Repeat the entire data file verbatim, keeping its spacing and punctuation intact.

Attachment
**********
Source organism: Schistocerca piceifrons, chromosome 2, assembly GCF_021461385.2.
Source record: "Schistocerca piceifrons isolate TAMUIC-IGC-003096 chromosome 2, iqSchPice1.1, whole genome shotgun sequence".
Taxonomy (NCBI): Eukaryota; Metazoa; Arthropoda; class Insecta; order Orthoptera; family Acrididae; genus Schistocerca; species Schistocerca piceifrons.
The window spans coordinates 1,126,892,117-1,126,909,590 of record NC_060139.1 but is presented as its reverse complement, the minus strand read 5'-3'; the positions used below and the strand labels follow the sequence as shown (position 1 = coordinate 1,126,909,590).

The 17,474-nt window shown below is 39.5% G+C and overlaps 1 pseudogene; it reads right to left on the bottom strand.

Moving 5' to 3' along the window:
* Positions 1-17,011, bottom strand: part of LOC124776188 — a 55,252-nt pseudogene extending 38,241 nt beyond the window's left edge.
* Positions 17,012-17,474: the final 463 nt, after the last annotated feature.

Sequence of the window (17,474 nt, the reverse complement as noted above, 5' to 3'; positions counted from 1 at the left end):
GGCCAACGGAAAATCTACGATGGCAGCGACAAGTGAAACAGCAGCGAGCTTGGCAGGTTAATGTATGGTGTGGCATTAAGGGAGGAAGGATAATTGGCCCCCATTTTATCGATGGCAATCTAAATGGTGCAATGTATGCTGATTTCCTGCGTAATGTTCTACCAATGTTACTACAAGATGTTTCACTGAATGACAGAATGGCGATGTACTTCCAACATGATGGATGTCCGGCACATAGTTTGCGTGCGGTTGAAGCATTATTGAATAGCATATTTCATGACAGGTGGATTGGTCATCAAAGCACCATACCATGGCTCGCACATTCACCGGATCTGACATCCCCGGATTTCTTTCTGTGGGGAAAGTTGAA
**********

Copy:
Source organism: Schistocerca piceifrons, chromosome 2, assembly GCF_021461385.2.
Source record: "Schistocerca piceifrons isolate TAMUIC-IGC-003096 chromosome 2, iqSchPice1.1, whole genome shotgun sequence".
Taxonomy (NCBI): Eukaryota; Metazoa; Arthropoda; class Insecta; order Orthoptera; family Acrididae; genus Schistocerca; species Schistocerca piceifrons.
The window spans coordinates 1,126,892,117-1,126,909,590 of record NC_060139.1 but is presented as its reverse complement, the minus strand read 5'-3'; the positions used below and the strand labels follow the sequence as shown (position 1 = coordinate 1,126,909,590).

The 17,474-nt window shown below is 39.5% G+C and overlaps 1 pseudogene; it reads right to left on the bottom strand.

Moving 5' to 3' along the window:
* Positions 1-17,011, bottom strand: part of LOC124776188 — a 55,252-nt pseudogene extending 38,241 nt beyond the window's left edge.
* Positions 17,012-17,474: the final 463 nt, after the last annotated feature.

Sequence of the window (17,474 nt, the reverse complement as noted above, 5' to 3'; positions counted from 1 at the left end):
GGCCAACGGAAAATCTACGATGGCAGCGACAAGTGAAACAGCAGCGAGCTTGGCAGGTTAATGTATGGTGTGGCATTAAGGGAGGAAGGATAATTGGCCCCCATTTTATCGATGGCAATCTAAATGGTGCAATGTATGCTGATTTCCTGCGTAATGTTCTACCAATGTTACTACAAGATGTTTCACTGAATGACAGAATGGCGATGTACTTCCAACATGATGGATGTCCGGCACATAGTTTGCGTGCGGTTGAAGCATTATTGAATAGCATATTTCATGACAGGTGGATTGGTCATCAAAGCACCATACCATGGCTCGCACATTCACCGGATCTGACATCCCCGGATTTCTTTCTGTGGGGAAAGTTGAA